“It stops here.”
So declared Eric Garner, vendor of “loosies” — individual cigarettes sold to evade New York state and New York City’s deliberately punitive tobacco taxes. He continued, “I’m minding my business, officer. I’m minding my business. Please just leave me alone. I told you the last time. Please, please, please don’t touch me. Do not touch me.”
Those weren’t quite his last words. As we all know by now, his last were, “I can’t breathe!” — repeated over and over again until he passed out from a chokehold and chest compression, then died as both police and EMTs stood around, indifferent to his suffering, his condition, and his eventual fate.
The EMTs were disciplined for their unprofessionalism and callousness. The man who jumped Garner and initiated his death — we also all know by now — was exonerated by a grand jury. Not even charged with manslaughter — a fact that even the most pro-police conservatives found shocking and liberals and hard-core freedomistas were outraged by.
Never mind that the man in question violently attacked Garner over nothing more than a fed-up, weary verbal protest at being constantly hassled for such a petty (and very libertarian) “crime.” Never mind that he used a chokehold forbidden to NYC police officers for the last 20 years. Never mind that he and his fellow officers held the overweight, unhealthy Garner on the ground in a way that their own police bulletins told them could be deadly. Never mind that he and his accomplices put out an initial story that Garner had died of a simple heart attack, nothing to do with their treatment of him at all, a tale quite at odds with the medical examiner’s report.
Officer Daniel Pantaleo now says he’s sorry and that he prays for Mr. Garner and his family every day.
I guess that makes it okay.
Garner was killed last July. Twelve-year-old Tamir Rice was removed from life more recently. So we don’t know yet whether his killer, Officer Timothy Loehmann, is prayerfully sorry or will pretend to be. We don’t know what his “official” cover story is. We don’t know whether Officer Loehmann will get off Scot-free or receive a token wrist-slap. (If I were a betting woman, I wouldn’t put money on the there ever being a murder, or even manslaughter, indictment.)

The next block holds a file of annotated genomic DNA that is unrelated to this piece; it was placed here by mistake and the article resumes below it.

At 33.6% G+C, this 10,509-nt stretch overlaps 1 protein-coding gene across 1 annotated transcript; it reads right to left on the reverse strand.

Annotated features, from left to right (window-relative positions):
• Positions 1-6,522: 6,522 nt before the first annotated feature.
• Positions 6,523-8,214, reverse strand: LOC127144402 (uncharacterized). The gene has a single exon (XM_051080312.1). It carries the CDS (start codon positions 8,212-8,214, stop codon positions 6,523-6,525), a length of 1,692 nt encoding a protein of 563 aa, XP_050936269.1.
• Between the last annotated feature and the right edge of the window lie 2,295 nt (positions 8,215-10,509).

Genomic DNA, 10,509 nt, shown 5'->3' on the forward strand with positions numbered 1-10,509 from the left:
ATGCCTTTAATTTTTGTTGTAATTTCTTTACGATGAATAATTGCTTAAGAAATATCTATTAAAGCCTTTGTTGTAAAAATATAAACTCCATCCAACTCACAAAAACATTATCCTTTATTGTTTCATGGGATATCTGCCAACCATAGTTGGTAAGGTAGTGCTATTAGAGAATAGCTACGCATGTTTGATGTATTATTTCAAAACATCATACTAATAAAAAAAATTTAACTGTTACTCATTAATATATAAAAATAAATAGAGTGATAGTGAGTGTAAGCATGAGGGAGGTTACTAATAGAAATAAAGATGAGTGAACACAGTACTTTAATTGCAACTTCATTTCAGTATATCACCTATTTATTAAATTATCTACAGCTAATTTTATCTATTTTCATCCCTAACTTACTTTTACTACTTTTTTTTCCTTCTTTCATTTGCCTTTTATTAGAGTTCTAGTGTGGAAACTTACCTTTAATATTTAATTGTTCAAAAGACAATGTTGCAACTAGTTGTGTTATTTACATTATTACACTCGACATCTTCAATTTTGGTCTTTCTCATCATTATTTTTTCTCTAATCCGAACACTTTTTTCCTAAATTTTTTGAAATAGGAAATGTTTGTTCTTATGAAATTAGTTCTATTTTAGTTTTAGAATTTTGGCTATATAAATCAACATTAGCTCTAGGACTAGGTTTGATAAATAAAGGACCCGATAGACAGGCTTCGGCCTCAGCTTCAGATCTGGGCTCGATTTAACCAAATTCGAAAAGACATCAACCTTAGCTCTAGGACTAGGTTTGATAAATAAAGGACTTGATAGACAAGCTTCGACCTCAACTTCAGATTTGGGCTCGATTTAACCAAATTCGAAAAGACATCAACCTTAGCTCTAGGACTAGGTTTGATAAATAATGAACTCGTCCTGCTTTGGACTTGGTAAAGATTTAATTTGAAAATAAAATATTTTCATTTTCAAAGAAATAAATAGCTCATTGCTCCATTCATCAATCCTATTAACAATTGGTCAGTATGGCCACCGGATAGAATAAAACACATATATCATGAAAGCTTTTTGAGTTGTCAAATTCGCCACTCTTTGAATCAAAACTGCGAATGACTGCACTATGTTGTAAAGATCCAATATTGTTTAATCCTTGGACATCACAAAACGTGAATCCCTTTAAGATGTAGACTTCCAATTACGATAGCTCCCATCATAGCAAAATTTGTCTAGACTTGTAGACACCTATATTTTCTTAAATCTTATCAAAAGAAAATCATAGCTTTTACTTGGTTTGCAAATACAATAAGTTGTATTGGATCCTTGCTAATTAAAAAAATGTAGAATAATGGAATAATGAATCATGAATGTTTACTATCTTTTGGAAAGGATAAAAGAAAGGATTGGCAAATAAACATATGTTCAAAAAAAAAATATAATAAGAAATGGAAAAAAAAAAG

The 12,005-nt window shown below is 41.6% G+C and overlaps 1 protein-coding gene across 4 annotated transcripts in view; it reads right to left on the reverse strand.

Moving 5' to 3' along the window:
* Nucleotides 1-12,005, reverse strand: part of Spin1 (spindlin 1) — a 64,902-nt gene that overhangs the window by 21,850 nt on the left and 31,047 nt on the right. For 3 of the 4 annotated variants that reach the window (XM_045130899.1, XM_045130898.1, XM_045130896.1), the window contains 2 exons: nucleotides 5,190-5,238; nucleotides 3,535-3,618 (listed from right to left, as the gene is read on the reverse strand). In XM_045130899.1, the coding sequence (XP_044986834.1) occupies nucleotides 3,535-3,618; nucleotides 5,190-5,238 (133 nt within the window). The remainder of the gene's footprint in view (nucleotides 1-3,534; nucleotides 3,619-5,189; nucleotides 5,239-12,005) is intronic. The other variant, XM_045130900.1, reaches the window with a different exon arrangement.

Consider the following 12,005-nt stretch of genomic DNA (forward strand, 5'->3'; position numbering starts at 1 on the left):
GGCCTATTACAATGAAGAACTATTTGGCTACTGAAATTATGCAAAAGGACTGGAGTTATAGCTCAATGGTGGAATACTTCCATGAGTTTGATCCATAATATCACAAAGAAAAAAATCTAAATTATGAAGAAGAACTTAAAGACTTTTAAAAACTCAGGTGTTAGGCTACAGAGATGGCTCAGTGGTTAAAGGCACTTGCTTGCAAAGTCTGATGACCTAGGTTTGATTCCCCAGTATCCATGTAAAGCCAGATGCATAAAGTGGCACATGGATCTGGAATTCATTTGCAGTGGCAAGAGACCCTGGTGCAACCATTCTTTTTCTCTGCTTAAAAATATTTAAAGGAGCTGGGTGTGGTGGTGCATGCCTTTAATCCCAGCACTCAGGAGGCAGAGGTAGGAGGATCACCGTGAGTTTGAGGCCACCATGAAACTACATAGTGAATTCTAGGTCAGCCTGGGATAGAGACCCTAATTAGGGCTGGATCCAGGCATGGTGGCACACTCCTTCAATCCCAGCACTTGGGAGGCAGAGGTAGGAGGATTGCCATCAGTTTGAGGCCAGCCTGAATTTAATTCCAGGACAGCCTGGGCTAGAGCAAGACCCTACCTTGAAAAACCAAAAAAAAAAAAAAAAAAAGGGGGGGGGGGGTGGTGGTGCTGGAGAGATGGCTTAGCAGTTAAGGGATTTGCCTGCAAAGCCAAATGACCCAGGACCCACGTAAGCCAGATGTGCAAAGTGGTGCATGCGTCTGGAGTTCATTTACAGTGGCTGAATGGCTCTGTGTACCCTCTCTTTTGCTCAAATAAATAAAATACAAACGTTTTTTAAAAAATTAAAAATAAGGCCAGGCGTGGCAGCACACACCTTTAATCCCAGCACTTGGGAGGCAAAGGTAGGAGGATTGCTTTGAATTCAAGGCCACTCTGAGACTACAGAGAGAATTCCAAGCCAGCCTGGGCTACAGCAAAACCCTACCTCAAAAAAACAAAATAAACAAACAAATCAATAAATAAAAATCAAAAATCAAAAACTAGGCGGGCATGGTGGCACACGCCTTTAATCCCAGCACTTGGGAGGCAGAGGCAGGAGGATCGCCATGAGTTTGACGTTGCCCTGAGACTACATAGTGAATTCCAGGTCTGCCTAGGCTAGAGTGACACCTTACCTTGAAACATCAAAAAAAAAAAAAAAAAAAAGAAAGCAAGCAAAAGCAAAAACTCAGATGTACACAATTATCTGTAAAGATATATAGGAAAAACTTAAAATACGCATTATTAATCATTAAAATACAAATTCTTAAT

Some things we do know: Tamir Rice was shot within two seconds of Loehmann’s police car pulling up on the scene. And Loehmann was an emotionally unstable young man, who had already been declared unfit for being a police officer.
Tamir Rice was carrying an Airsoft pistol or some other type of non-firearm. Even the citizen who’d called in the original report of “a guy” carrying a gun had said the gun was “probably fake.” Evidently he assumed that officers would check the situation out rather than instantly opening fire.
We don’t know whether that crucial detail was conveyed to Loehmann and his partner. But we do know that when Loehmann was declared unfit for police work two years earlier, it was after he had an emotional meltdown during live-fire training on a pistol range. (Yes, he was reportedly broken hearted over a relationship gone wrong, but we’ve all been through that, and most of us manage to stay sane, stable, and functional on the job no matter how dark our private moments get. His bosses clearly recognized that guns, cops, and emotional instability were an ugly combo.)
Tamir Rice learned just how ugly. Too bad he had only two seconds to absorb the lesson.
A year earlier, Sonoma County (California) cops gave 13-year-old Andy Lopez a hair more time than that before slaughtering him.
It was about the same with John Crawford III, an innocent Walmart customer murdered last August by police the second they spotted him. They were acting at the behest of a lying phony 911 caller (using a tactic recommended by the Bloomberg moms). Their instantaneous, panicked slaughter was completely unjustified. But of course, being police, they got away with it.
Seems that hoplophobia overrules common sense and judgment — and that that’s just fine when the killers are in that special, exempt class of what David Codrea dubbed “only ones.”